miércoles, julio 20, 2005

The first step

Yesterday, the Vice-President of Guatemala, by order of the Inter-american Court of Human Rights, made a visit to a village in the highlands called Plan de Sanchez to apologize officially for the army's atrocities there during the early eighties . Some people say this is too little, too late, but I regard it as the first step towards forgiving and forgetting. It's really too bad that it took this long, but better late than never. It seems to me that the Berger administration is taking greater steps in this regard than any of Guatemala's other, corrupt governments.

I know this fact because I went straight to the Prensa Libre (Guatemalan newspaper) website and read it. It was also on Yahoo! news. Neither the BBC, the New York Times, nor the Washington Post even mentioned the event, and I read those front to back. How convenient to not let the world know about the positive things that happen in Latin America. But when a van full of missionaries gets attacked, it makes the front fucking page.

In other positive Guatemala news, ex-President of Guate. Alfonso Portillo, one of the most corrupt leaders in the country's history is about to land in jail, hopefully. A warrant has finally been issued for his arrest for stealing $16,000,000 by diverting the money from the finance to the defense department where he very cleanly pocketed the money. I think there's a lot more there, but something is better than nothing and like Malcolm said, by any means possible.

martes, julio 19, 2005

Tattoos, weight, and other demons

During the past couple of weeks, I've endured quite a bit of scrutiny, those "I mean well" comments, etc., regarding my tattoo(s), particularly the one of the Koi on my left shoulder. The latest was just now when, in the office, no less, a new colleague (American, of course. Not big on manners) sees the Koi peeking out from the edge of my top and feels it her duty to slide over the edge of my top, push aside the bra strap (!) and take a good look. I think this is a little more extreme than just going up to a dreadlocked hunk of man and feeling the locks without asking, but Critic and Anhedonia, I feel you.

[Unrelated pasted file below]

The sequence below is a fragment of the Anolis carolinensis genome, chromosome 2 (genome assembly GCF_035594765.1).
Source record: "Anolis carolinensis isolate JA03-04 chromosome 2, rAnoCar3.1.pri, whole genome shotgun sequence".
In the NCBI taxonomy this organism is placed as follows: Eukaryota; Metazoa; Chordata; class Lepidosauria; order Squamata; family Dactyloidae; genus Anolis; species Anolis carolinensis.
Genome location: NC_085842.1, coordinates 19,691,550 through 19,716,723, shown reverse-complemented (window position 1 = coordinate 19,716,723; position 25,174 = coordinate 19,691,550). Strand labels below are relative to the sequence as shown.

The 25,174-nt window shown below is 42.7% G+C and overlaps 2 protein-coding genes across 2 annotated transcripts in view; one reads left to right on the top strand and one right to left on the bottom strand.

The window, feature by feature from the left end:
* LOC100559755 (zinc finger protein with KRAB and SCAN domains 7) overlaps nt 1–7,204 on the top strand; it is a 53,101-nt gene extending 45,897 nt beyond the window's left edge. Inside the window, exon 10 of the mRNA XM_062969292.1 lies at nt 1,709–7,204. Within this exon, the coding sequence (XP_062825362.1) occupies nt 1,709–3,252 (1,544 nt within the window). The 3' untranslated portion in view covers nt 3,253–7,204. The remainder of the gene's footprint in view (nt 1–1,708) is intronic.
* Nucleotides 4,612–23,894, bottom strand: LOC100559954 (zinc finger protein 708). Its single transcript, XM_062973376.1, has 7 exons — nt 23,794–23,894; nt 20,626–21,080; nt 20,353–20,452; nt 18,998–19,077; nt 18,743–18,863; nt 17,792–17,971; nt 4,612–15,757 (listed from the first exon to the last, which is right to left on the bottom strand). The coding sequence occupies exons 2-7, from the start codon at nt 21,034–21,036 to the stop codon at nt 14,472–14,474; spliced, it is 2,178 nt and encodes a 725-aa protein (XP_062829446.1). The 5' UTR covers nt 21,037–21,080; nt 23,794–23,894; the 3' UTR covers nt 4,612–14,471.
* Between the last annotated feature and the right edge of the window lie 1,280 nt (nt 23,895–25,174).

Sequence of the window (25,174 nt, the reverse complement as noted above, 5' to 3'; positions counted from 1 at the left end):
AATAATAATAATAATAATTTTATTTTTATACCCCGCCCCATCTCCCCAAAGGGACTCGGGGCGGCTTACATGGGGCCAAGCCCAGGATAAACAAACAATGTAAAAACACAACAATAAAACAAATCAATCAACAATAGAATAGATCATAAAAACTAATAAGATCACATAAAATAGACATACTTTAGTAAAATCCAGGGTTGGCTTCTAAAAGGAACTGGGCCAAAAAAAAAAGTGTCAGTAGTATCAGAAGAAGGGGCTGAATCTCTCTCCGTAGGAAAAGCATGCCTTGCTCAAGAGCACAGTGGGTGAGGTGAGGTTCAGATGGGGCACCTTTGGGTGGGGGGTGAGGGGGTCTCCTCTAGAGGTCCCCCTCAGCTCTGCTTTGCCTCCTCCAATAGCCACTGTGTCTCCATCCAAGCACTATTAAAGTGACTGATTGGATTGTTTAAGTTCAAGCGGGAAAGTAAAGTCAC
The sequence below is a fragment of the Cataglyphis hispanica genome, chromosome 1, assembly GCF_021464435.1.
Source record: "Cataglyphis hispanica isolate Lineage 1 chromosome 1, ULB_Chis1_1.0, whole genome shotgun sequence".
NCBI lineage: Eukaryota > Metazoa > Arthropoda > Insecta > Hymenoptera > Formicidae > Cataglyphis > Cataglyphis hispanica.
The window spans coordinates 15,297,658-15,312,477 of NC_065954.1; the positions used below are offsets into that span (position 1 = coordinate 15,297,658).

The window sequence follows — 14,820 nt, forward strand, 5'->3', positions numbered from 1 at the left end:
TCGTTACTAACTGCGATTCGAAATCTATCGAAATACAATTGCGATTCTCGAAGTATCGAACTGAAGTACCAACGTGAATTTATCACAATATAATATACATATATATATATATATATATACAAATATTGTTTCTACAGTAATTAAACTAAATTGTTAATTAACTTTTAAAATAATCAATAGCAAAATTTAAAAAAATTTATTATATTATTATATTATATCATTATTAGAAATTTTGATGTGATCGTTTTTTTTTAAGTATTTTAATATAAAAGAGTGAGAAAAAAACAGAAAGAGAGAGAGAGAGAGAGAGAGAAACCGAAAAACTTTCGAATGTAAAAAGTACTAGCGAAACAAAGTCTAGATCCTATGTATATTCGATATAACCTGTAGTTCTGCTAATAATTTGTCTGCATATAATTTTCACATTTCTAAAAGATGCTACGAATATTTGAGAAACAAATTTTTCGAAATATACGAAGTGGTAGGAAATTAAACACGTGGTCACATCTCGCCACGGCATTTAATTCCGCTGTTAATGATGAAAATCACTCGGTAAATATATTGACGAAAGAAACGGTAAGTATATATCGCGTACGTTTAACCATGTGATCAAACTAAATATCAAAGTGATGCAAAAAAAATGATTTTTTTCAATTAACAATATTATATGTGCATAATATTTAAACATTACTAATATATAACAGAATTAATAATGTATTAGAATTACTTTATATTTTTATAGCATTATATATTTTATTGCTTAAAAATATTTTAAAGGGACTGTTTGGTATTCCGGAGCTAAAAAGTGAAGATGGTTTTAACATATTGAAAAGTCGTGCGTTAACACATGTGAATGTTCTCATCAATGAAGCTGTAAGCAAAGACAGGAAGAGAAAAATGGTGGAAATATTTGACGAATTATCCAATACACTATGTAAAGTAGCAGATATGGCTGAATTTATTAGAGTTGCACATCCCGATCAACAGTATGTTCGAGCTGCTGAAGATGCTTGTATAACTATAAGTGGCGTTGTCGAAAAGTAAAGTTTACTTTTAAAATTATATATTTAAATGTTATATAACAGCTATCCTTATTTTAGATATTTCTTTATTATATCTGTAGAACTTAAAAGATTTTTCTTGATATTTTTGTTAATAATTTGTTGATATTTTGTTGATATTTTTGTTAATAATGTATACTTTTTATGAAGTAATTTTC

There were some comments in Guatemala, too. My cousins saw the Koi and were way cool about it and all "Esta virgo!" which means "it's cool!". Other comments "Only gang members get tattoos! Are you in a gang now?" And my mothers comment, which made me laugh, actually, and go just a little red since she made the announcement over lunch in front of two cousins, Auntie Carmen and grandma: "Yeah, and she's got another one of a big butterfly right on her ASS!" Note: it's not really on my ass. It is right above it on the small of my back.

I'm thinking though that my mom was just sore because this time around, since there always has to be at least one of us who has to take criticism for being , um, gordita (a nicer way to say chunky as hell), she was the gordita and I was, get this y'all, skinny (comparatively speaking). Finally! And with my cousin pregnant with what is sure to be one of the cutest little beebees ever (her husband is pretty cute, ha ha), I'm not the only panzona in the family! At last! The mixture of the South Beach Diet and the Moctezuma's Revenge Diet, in which everything that goes in soon comes right back out (which was most advantageous because I got to eat tamales, tortillas, Champus, espumillas, yummy breads, turrones and cake without gaining an ounce) ensured that I was even more lithe upon my return to the States. Sadly, the latter diet is not one you can choose to keep and to continue receiving its benefits, one must consistently travel to foreign, Third World countries for more than a week at a time. I advise also that the diet is not always hearts and flowers, if you know what I mean, so be prepared.